A recent Glassdoor study found that the average hiring process in the U.S. took 23 days in 2014, jumping from 13 days in 2010—the upward trend is also seen in Europe, Canada and Australia.
As many of you know, time can kill a deal for a recruiter. So where is the line drawn between being thorough and taking too much time to fill a position?
There are a number of reasons that cause filling a job order to be prolonged, from a lengthy interview process to the economy.
Hiring the wrong person can cost dearly, so some companies have become so selective with their requirements that it’s like trying to find a needle in a haystack. And yes, it’s important to thoroughly vet candidates for not only critical competencies, but also the cultural fit – possessing soft skills and growth potential. But subjecting candidates to interview after interview can cause a candidate to lose interest.
When and if a client finally finds that perfect candidate, they may be so frustrated at the process that they back out — in this market where opportunities are plentiful and they can take their time and pick and choose the best, and more decisive companies.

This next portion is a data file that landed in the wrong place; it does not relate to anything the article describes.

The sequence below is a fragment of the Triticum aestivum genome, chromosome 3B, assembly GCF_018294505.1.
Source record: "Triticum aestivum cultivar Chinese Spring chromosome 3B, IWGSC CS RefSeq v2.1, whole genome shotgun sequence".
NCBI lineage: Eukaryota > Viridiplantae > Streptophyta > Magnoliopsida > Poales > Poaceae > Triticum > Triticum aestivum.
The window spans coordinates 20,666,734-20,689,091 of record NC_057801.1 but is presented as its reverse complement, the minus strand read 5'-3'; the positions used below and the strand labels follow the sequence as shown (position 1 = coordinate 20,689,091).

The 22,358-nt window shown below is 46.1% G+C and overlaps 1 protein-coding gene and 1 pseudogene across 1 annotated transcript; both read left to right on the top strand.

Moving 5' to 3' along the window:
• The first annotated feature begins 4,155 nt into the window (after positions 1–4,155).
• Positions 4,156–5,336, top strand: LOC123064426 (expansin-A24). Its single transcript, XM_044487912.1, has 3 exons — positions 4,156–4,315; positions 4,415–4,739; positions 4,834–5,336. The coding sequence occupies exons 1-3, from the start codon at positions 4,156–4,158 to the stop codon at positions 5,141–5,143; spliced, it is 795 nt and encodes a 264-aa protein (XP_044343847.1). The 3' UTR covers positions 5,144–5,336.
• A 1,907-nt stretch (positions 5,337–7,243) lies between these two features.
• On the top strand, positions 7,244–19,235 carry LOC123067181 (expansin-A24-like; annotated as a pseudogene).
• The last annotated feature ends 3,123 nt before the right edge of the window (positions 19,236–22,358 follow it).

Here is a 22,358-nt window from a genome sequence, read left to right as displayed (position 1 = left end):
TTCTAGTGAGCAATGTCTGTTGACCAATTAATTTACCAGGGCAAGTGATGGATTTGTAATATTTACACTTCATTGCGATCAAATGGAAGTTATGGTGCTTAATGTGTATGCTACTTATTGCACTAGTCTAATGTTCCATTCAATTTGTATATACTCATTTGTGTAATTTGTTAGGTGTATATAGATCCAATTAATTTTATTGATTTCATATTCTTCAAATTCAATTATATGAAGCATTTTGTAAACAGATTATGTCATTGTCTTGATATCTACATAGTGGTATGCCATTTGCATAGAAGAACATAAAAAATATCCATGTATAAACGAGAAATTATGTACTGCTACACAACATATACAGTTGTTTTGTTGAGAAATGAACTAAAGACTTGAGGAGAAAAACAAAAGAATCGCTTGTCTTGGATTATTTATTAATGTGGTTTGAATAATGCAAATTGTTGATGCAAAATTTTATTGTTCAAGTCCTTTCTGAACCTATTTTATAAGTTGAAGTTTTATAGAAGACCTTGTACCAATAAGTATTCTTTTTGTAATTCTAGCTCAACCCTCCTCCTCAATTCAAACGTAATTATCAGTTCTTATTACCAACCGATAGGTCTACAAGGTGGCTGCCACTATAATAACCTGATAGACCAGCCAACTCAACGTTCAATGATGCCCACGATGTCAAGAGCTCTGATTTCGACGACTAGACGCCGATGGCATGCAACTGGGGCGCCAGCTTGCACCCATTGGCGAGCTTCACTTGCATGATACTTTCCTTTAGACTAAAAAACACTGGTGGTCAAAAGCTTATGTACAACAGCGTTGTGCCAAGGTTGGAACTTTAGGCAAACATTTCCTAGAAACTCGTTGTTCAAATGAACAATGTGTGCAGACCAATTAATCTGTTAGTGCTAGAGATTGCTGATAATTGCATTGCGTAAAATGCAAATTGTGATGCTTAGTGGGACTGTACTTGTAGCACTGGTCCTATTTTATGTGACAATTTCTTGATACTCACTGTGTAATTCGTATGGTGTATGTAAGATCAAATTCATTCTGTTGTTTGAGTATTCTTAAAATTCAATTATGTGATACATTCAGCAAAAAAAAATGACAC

When a job order is open for too long, it can actually damage your client’s image – from frustrated candidates sharing negative experiences, to a perception that the company is disorganized or indecisive.
So what can you do? Let your client know that you’re the one to do the heavy lifting – identifying quality candidates, vetting their skills, and conducting their references.
Help your client nail down exactly what they’re looking for, because not having a clear idea will lead to a lot of lost time.
Just as bad as an ambiguous order is an unrealistic wish list – this is where your expertise as a recruiter comes in; Let them know what is available in the market and the going salaries for those candidates.
In addition, it’s important to constantly communicate with your candidates – give feedback after interviews. Quality candidates will likely get many offers, so it’s important to make them feel valued.
Does your client take too long to hire? Give him this blog to read, which outlines four of the most damaging results from a slow hiring process, with links to even more resources.